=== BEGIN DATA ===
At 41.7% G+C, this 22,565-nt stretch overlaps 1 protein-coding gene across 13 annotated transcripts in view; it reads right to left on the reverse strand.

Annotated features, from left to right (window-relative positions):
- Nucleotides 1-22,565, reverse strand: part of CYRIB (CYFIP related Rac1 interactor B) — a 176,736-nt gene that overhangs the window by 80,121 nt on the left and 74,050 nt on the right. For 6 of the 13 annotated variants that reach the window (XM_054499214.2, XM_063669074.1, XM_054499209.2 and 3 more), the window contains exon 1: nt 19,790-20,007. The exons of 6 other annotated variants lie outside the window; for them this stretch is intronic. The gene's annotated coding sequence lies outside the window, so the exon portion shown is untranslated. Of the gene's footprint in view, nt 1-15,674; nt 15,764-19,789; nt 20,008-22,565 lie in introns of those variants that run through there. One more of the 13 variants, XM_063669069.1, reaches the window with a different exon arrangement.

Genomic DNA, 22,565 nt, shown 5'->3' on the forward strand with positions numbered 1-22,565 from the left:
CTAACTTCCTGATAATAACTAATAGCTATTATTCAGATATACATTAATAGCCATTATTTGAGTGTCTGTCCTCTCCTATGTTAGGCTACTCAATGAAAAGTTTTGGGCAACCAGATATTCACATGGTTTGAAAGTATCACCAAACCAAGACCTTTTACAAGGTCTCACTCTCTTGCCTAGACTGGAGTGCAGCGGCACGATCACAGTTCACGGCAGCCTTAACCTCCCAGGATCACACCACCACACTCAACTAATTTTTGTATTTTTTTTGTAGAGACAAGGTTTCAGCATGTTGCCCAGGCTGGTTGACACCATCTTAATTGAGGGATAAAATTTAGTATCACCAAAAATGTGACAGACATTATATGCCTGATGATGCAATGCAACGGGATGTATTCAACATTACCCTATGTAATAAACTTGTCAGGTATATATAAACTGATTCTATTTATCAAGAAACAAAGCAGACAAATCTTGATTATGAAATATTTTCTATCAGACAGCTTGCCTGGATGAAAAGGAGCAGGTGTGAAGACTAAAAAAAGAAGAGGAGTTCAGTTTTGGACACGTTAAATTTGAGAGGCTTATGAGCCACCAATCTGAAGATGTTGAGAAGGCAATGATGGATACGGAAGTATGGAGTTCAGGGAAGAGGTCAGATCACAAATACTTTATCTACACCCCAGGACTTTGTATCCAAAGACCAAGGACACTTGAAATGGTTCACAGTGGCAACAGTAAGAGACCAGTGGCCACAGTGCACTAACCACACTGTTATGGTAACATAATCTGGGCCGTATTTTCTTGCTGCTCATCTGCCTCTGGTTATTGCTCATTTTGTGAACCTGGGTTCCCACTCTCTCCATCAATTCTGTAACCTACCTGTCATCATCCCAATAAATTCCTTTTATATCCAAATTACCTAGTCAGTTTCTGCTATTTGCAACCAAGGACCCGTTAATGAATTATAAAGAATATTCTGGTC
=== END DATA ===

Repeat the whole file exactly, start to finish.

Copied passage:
At 41.7% G+C, this 22,565-nt stretch overlaps 1 protein-coding gene across 13 annotated transcripts in view; it reads right to left on the reverse strand.

Annotated features, from left to right (window-relative positions):
- Nucleotides 1-22,565, reverse strand: part of CYRIB (CYFIP related Rac1 interactor B) — a 176,736-nt gene that overhangs the window by 80,121 nt on the left and 74,050 nt on the right. For 6 of the 13 annotated variants that reach the window (XM_054499214.2, XM_063669074.1, XM_054499209.2 and 3 more), the window contains exon 1: nt 19,790-20,007. The exons of 6 other annotated variants lie outside the window; for them this stretch is intronic. The gene's annotated coding sequence lies outside the window, so the exon portion shown is untranslated. Of the gene's footprint in view, nt 1-15,674; nt 15,764-19,789; nt 20,008-22,565 lie in introns of those variants that run through there. One more of the 13 variants, XM_063669069.1, reaches the window with a different exon arrangement.

Genomic DNA, 22,565 nt, shown 5'->3' on the forward strand with positions numbered 1-22,565 from the left:
CTAACTTCCTGATAATAACTAATAGCTATTATTCAGATATACATTAATAGCCATTATTTGAGTGTCTGTCCTCTCCTATGTTAGGCTACTCAATGAAAAGTTTTGGGCAACCAGATATTCACATGGTTTGAAAGTATCACCAAACCAAGACCTTTTACAAGGTCTCACTCTCTTGCCTAGACTGGAGTGCAGCGGCACGATCACAGTTCACGGCAGCCTTAACCTCCCAGGATCACACCACCACACTCAACTAATTTTTGTATTTTTTTTGTAGAGACAAGGTTTCAGCATGTTGCCCAGGCTGGTTGACACCATCTTAATTGAGGGATAAAATTTAGTATCACCAAAAATGTGACAGACATTATATGCCTGATGATGCAATGCAACGGGATGTATTCAACATTACCCTATGTAATAAACTTGTCAGGTATATATAAACTGATTCTATTTATCAAGAAACAAAGCAGACAAATCTTGATTATGAAATATTTTCTATCAGACAGCTTGCCTGGATGAAAAGGAGCAGGTGTGAAGACTAAAAAAAGAAGAGGAGTTCAGTTTTGGACACGTTAAATTTGAGAGGCTTATGAGCCACCAATCTGAAGATGTTGAGAAGGCAATGATGGATACGGAAGTATGGAGTTCAGGGAAGAGGTCAGATCACAAATACTTTATCTACACCCCAGGACTTTGTATCCAAAGACCAAGGACACTTGAAATGGTTCACAGTGGCAACAGTAAGAGACCAGTGGCCACAGTGCACTAACCACACTGTTATGGTAACATAATCTGGGCCGTATTTTCTTGCTGCTCATCTGCCTCTGGTTATTGCTCATTTTGTGAACCTGGGTTCCCACTCTCTCCATCAATTCTGTAACCTACCTGTCATCATCCCAATAAATTCCTTTTATATCCAAATTACCTAGTCAGTTTCTGCTATTTGCAACCAAGGACCCGTTAATGAATTATAAAGAATATTCTGGTC